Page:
These are not professional athletes.  They are treated like them.  The NCAA uses their images for free and makes a ton of money off of them, but the players do not see much of it other than a bit of a stipend.  These are kids.  This is no different than something you would see at a Pee Wee game except without all the tears.

So everyone is biting both these guys heads off today, but just let it go.  Its funny, when you think of college, you think of immaturity.  You think of a period in your life when you were allowed to act like a complete jackass for 4 years, and basically see no consequences.  If you were a normal college student at a normal college, you saw countless fights five times as bad as this.  College was immaturity, and yet, football players, maybe some of the most immature people I knew in college, are held to this higher standard.

Everyone talks about how they love college football because the guys still play with passion.  They aren’t just playing for money, and then a guy acts on that, and all of a sudden he’s public enemy number one.

Suspend Blount a game and put some soap in Hout’s mouth, but don’t treat meathead kids like NFL veterans.


One of the Most Dominant and Foolish Performances in Sports History

June 1, 2009
Texas Austin Wood pitched 13 scoreless innings of relief on Saturday night versus Boston College.

Texas' Austin Wood pitched 13 scoreless innings of relief on Saturday night versus Boston College.

In the longest baseball game in NCAA history, Texas pitcher Austin Wood put on a performance for the ages.  The Longhorns outlasted Boston College in a 25-inning game that lasted a record 7 hours and 3 minutes, to win 3-2.

Even more impressive than the longevity of the game, is lefty Wood.  He entered the game with one out in the sixth inning and left 13 innings later.  Meanwhile, he mowed down 14 batters while shutting down the Eagles.  He wound up allowing one hit in those 13 scoreless innings.  Wood was an example of pure dominance.  It could be the most impressive display of pitching in college baseball history.

It could also be one of the most foolish performances in all of sports history.  Texas coach Augie Garrido allowed his senior lefthander in the game to throw 169 pitches, 120 for strikes.  Consider the fact that most big league starters don’t throw past 100 pitches very often, and it becomes clear how dangerous this outing was.  It was clearly irresponsible for the coach to ride his senior to a victory.  No pitcher is conditioned to throw that many pitches in an outing.  It is unfair of him to abuse the player in the attempt to win the game.  Consider that BC used 8 pitches in the game, Texas used only 3.  IN A 25-INNING GAME!  It’s unheard of.  The coach risked injury to the player in the hopes of advancing farther in the NCAA tournament.  If they win, the player and coach are the heroes.  If not, the coach always has next year.  The player who threw 169 pitches?  There’s no telling if he has a future, and throwing that many won’t help him.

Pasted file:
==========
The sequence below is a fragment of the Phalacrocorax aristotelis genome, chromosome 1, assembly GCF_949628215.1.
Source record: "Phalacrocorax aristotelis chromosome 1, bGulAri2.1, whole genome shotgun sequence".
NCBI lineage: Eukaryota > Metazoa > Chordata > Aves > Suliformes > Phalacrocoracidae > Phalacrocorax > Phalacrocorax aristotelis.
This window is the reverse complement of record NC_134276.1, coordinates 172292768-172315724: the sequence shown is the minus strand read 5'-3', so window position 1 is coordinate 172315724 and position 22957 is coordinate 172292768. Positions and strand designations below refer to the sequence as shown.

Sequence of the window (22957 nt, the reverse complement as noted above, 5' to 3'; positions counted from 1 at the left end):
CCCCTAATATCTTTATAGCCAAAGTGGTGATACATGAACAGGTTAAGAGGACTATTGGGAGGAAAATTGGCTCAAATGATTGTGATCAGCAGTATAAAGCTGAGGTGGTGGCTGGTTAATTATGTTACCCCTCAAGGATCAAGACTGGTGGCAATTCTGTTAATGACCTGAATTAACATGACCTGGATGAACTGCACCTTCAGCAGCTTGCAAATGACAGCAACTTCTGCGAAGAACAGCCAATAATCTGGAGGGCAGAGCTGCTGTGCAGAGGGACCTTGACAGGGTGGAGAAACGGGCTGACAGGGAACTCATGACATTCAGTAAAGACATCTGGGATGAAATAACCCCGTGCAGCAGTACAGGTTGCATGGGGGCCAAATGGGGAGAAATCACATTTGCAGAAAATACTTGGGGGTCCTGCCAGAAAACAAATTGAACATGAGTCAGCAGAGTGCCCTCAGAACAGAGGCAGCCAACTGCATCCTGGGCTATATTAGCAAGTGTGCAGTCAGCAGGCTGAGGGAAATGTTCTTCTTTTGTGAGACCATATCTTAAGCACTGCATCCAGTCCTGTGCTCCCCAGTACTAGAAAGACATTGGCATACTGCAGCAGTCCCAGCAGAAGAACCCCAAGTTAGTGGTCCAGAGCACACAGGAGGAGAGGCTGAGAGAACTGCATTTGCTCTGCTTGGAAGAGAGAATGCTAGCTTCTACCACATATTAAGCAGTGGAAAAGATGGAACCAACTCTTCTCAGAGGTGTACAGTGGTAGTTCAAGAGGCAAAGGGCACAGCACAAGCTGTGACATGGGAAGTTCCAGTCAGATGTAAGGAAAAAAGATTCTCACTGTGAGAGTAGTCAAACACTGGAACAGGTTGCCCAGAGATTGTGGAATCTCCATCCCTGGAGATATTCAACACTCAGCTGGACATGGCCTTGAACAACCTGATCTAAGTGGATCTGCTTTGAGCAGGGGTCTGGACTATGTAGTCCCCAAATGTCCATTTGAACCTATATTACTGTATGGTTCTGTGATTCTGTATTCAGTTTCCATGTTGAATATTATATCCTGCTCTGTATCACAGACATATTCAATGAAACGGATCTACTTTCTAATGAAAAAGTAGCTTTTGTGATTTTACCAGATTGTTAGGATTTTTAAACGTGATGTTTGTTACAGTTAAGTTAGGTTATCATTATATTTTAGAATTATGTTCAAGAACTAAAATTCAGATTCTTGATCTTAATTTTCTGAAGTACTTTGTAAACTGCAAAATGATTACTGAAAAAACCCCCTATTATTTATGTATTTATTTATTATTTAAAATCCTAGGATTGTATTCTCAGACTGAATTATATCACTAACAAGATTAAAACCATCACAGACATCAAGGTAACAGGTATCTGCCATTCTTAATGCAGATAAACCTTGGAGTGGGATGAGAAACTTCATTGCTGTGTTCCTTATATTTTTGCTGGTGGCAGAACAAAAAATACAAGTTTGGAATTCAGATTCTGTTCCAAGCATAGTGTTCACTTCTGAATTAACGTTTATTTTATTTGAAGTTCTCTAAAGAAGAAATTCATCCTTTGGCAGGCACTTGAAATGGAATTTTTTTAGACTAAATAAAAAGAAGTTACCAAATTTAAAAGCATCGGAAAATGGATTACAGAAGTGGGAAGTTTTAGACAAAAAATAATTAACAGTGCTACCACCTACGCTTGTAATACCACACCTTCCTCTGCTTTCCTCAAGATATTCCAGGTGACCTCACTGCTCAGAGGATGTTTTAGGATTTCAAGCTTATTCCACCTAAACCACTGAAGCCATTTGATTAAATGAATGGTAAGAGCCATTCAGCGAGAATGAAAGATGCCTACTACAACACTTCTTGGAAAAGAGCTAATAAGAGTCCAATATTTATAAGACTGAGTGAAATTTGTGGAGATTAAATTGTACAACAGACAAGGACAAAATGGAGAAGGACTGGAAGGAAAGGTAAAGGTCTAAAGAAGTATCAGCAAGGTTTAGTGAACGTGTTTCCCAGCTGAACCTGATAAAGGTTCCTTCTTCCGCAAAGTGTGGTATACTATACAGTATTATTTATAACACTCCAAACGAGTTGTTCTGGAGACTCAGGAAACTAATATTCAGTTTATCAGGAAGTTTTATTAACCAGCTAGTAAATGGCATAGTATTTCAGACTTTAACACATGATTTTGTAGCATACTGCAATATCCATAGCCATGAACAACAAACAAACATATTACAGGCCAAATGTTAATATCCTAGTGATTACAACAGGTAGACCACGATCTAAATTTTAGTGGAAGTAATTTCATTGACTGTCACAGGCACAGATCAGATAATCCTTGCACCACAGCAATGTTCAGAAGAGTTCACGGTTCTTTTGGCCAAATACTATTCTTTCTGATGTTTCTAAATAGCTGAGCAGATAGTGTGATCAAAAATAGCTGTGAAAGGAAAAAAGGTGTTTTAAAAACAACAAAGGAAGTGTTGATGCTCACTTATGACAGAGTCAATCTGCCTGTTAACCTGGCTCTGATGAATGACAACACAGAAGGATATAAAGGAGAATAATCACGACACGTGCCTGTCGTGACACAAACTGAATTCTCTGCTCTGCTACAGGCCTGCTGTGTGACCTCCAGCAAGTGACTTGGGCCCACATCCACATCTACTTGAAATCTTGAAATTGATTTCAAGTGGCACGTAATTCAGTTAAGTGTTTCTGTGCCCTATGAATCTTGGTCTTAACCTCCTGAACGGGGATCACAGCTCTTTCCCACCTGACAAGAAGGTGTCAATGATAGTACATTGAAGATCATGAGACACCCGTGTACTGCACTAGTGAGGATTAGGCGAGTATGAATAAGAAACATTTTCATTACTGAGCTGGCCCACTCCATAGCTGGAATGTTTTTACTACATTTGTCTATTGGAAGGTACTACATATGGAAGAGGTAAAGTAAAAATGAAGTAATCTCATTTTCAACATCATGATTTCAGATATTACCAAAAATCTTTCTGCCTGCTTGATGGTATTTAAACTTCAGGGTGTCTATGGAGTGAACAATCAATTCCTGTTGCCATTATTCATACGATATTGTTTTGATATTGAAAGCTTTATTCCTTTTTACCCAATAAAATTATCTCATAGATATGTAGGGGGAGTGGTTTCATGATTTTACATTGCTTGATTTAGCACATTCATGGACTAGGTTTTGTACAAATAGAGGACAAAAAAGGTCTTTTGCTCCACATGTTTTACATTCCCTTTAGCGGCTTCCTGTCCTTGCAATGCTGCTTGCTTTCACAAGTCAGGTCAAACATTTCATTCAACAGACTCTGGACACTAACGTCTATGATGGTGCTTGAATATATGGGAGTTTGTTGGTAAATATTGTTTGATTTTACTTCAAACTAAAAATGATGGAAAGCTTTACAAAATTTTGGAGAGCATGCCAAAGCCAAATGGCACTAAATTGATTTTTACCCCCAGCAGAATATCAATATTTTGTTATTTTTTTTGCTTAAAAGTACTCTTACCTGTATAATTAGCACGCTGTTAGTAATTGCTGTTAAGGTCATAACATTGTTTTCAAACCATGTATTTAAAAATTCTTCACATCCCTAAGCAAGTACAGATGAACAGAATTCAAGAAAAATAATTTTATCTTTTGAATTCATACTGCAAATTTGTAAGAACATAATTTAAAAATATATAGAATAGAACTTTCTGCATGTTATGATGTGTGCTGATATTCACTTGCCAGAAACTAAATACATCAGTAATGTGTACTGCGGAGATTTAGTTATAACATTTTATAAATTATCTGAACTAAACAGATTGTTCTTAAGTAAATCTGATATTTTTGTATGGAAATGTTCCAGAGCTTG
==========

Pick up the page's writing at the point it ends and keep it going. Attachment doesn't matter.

Hats off for a terrific performance by Austin Wood.  He did what he had to do, which was shut down BC for the time he was asked to.  And a big thumbs down to the Texas coach who rode his senior’s left arm to victory.  To risk the health of a player that will never pitch for you next year is just foolish.  It unfair to put the player in that position.  But Wood persevered, dominating the opponent in a performance for the ages.


Calhoun is Connecticut

April 6, 2009
Jim Calhoun: The only reason Uconn is any good.

Jim Calhoun: The reason Uconn is a legitimate NCAA program.

I was just going to comment on my distinguished colleague’s article.  Then, I read it.  So, due to the fact that it was complete bullshit.  I decided to write my own.

Jim Calhoun is Uconn.  As much as Geno Auriemma is the women’s program, Calhoun is the men’s program.  Calhoun takes players who aren’t necessarily top recruits, and rarely are good citizens, and turns them into great teams and great individuals.  Kemba Walker is the first McDonald’s All Amercian Uconn has had since Rudy Gay left in 2006.  The other big name coaches (Roy Williams, Mike… umm Coach K, Bill Self) get High School All Americans every year.  With the fascists at the NCAA forcing High Schoolers to spend a year in college now, these recruits are critical to programs.

In a comment you said,
“You really think recruits solely come to UCONN for Jimbo?,” well, yes actually they do.  They know what he has produced since 1986.  He turns great athletes that have been somewhat overlooked into NBA stars. Of the guys he coached currently in the NBA you could create a pretty solid team.  Ray Allen, Rip Hamilton, Caron Butler, Emeka Okafor, Charlie Villanueva, and Rudy Gay have all turned out pretty good.

To say that Calhoun is washed up, is just a lack of research.  Calhoun is 556 and 204 in his career at Uconn.  Connecticut had one bad season in recent years in 2006-07, the season after the departure of Marcus Williams, Josh Boone, Rudy Gay, and Hilton Armstrong.  Since then they are 55 and 14.  And also, they did just lose in the National semifinal, so I guess all but two coaches in the country are washed up.

This is a program that means very little to people outside the state of Connecticut, but means everything there. Uconn is not like a University of Texas, UNC, or Kansas where they can recruit in state and get guys who grew up dreaming of playing there.  Uconn has local kids growing up wanting to play there, but Connecticut produces rich, five foot five white kids, not basketball players.